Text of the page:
Physiology of Pgr’s and Nitrogen on Crop Growth Rate, Net Assimilation Rate, Nitrate Reductase Activity and Indole Acetic Acid Oxidase Activity of Black Gram (Vigna Mungo L.)  

Krishna Surendar1 , S. Vincent1 , Mallika Vanagamudi2 , H. Vijayaraghavan1
1 Department of Crop Physiology, TNAU, Coimbatore-3, India
2 Professor of Crop Physiology, Department of ACRC, TNAU, Coimbatore-3, India
Author    Correspondence author
Genomics and Applied Biology, 2013, Vol. 4, No. 3   doi: 10.5376/gab.2013.04.0003
Received: 04 Jun., 2013    Accepted: 19 Jun., 2013    Published: 28 Aug., 2013
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This is an open access article published under the terms of the Creative Commons Attribution License, which permits unrestricted use, distribution, and reproduction in any medium, provided the original work is properly cited.
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Surendar et al., 2013, Physiology of Pgr’s and Nitrogen on Crop Growth Rate, Net Assimilation Rate, Nitrate Reductase Activity and Indole Acetic Acid Oxidase Activity of Black Gram (Vigna Mungo L.), Genomics and Applied Biology, Vol.4, No.3 15-21 (doi: 10.5376/gab.2013.04.0003)


The field experiment were undertaken to study the effect of nitrogen in combination with foliar spray of bioregulators and micronutrients on growth and productivity of CO5 black gram. Photosynthetic pigments and foliage soluble protein content were estimated at different phenological phases of black gram. Seed yield were assessed at the time of harvest. Significant increase in the CGR (Crop Growth Rate) and NAR (Net Assimilation Rate) due to basal application of nitrogen 25 kg per hectare with foliar spray of urea 2% and 0.1 ppm brassinolide. The NA-ase and IAA-oxidase enzymes were also greatly altered by the basal application of nitrogen 25 kg per hectare with foliar spray of urea 2% and 0.1ppm brassinolide treatment.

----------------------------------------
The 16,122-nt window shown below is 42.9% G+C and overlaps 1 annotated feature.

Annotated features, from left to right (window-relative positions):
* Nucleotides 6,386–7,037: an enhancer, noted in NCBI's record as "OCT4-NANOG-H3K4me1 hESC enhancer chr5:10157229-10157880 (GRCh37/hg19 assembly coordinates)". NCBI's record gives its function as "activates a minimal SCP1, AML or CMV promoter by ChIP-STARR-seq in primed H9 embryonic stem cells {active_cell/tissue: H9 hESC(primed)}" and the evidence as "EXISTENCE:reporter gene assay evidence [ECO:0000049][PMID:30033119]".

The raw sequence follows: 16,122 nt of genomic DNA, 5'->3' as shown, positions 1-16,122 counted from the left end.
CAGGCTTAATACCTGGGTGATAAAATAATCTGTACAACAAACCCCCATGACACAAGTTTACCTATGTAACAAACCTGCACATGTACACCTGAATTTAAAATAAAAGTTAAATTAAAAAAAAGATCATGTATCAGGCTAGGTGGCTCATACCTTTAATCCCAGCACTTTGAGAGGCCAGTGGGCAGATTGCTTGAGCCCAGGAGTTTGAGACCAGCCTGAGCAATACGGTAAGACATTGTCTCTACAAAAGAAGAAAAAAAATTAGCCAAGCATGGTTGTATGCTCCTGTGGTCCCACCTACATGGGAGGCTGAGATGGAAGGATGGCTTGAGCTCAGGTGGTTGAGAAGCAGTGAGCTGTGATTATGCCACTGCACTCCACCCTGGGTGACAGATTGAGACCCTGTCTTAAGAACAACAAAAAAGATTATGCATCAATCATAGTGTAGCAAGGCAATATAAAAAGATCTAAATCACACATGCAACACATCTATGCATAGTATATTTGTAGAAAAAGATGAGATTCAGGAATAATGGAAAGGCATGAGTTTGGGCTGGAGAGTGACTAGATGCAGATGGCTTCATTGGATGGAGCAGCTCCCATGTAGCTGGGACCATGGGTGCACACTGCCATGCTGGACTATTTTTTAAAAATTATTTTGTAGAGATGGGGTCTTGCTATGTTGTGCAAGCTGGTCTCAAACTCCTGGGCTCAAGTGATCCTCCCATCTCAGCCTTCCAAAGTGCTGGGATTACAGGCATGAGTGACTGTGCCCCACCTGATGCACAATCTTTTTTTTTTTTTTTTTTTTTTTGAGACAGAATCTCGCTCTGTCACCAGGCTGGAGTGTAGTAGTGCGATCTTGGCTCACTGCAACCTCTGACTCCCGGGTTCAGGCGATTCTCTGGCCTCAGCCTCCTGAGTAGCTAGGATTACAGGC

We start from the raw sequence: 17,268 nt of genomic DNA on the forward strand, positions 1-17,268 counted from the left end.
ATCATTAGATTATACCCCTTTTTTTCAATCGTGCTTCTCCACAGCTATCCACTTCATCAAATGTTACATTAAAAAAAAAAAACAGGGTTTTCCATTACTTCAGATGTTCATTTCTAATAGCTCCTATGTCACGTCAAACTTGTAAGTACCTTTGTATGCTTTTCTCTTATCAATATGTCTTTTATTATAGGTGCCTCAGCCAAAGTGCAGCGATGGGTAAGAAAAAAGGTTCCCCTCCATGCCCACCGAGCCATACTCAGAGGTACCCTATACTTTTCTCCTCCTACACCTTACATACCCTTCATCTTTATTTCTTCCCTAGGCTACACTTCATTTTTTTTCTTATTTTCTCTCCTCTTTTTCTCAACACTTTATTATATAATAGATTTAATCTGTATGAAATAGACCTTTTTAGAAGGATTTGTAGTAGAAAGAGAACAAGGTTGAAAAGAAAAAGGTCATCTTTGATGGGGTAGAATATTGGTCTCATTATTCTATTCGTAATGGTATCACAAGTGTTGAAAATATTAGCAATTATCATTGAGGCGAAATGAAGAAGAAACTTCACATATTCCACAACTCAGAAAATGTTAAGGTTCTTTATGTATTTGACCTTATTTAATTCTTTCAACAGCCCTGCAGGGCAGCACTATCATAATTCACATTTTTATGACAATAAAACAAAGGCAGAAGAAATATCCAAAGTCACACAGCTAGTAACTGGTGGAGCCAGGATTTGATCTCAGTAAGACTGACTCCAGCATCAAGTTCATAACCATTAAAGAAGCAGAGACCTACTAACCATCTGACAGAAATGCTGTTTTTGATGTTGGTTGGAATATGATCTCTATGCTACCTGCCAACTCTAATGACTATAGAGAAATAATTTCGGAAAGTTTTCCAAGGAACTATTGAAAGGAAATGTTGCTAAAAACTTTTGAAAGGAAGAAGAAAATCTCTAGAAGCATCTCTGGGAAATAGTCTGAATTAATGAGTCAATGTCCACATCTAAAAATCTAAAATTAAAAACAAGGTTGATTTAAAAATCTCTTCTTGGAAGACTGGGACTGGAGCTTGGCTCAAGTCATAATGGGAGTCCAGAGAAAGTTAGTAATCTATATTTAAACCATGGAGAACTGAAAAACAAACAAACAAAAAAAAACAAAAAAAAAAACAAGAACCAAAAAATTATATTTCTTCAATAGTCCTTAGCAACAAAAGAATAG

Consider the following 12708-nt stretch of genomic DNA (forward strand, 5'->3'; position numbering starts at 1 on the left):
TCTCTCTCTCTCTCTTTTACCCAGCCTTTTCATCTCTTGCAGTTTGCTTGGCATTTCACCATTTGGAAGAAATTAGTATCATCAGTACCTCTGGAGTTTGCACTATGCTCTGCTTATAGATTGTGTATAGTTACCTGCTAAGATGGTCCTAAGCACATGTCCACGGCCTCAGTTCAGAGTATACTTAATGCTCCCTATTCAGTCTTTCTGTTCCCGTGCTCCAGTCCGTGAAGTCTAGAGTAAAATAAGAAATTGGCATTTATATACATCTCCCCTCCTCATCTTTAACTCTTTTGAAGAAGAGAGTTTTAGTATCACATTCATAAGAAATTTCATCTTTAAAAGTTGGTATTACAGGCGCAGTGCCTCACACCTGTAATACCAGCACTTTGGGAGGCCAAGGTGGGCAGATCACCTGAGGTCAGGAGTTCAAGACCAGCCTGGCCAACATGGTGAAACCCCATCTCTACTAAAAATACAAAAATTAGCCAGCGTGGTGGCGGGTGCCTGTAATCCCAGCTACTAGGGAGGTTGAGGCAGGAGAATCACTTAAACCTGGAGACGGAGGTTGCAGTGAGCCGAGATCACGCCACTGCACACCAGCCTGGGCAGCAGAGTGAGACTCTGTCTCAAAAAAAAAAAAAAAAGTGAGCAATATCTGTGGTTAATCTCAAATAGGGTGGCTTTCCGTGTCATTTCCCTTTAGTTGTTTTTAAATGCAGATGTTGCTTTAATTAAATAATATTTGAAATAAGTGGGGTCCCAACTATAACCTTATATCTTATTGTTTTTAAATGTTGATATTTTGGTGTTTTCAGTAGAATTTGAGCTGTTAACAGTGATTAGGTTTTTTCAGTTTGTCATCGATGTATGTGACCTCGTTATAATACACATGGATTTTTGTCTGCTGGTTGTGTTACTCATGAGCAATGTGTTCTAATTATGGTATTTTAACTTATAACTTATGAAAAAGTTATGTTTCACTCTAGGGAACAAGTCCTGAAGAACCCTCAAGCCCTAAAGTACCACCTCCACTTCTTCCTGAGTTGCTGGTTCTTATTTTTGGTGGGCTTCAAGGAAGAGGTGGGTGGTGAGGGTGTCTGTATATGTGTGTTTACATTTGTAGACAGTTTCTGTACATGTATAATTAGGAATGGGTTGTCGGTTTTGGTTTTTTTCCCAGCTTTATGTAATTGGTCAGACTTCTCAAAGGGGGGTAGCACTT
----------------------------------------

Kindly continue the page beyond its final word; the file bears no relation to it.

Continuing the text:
Black gram; PGR; CGR; NAR; NR-ase; IAA-oxidase; Nitrogen and yield

Pulses are the most important crops in India because of its low cost and high quality protein. They play a major role in providing a balanced protein component in the diet of the people. Pulses contain a higher level of quality protein, nearly three times as much as cereals; therefore they are the cheapest and rich source of protein and essential amino acids and thus share a major protein of the vegetarian diet. Besides, the crops enrich the soil fertility and health in terms of addition of nitrogen and organic matter. Among pulses, black gram (Vigna mungo L. Hepper), occupies a unique place for its use as vegetable, and it is grown both as pure and mixed crop along with maize, cotton, sorghum and other millets. It is also known as urd bean, and it is an important pulse crop grown all over the world. It is a major component of the daily Indian diet and serves as a rich protein source (23.9%) besides; it also contains 60.4% carbohydrates. As per the World Health Organization every man needs 80 g of pulses per day and as per the Indian Council of Medical Research, every man needs minimum consumption of 47 g of protein per day to meet requirement of the body. But at present, the per capita availability of pulses is only 30~35 g per day. Therefore, there is a need for three fold increase in pulse production as that of current production. Black gram is indeterminate in its flowering and fruiting habits and there is a competition for available assimilates between vegetative and reproductive sinks. There is limitation of source (leaves) particularly at flowering and fruiting stage. Hence, there is a need to improve LAI, CGR, NAR and LAD. Being a C3 plant, CGR and RGR are relatively less than cereals and the major yield components are pods per plant, seeds per plant and test weight of seeds. Apart from this genetic makeup, the major physiological constraints limiting its production are flower drop and fruit drop (Ojeaga and Ojehomon, 1972). This performance of the crops can be overcome by foliar application of growth regulating chemicals at the crucial stages of the crop, which is one of the latest trends in agriculture. The growth regulating chemicals bioregulators can improve the LAI, SLW and SLA and play a significant role in improving the productive potential of the crop. With this above background, the present investigation was carried out.

1 Result
1.1 Crop growth rate (CGR) (g·m-2·day-1)
Crop Growth Rate recorded between vegetative to flowering stage (30~45 DAS) flowering to pod filling stage (45~60 DAS) and pod filling to harvest stage (60~75 DAS) is presented in (Table 1). The crop growth rate ranged from 0.54 to 0.78, 1.22 to 1.84 and 1.02 to 1.36 g·m-2·day-1 at 30~45, 45~60 and 60~75 DAS, respectively. The treatment T7 (N 25 kg/ha + Urea 2% + BR 0.1 ppm) recorded the maximum CGR (0.78, 1.84 and 1.36 g·m-2·day-1) at all the stages of growth. There was no significant variation among the treatments at pod filling to harvest stage.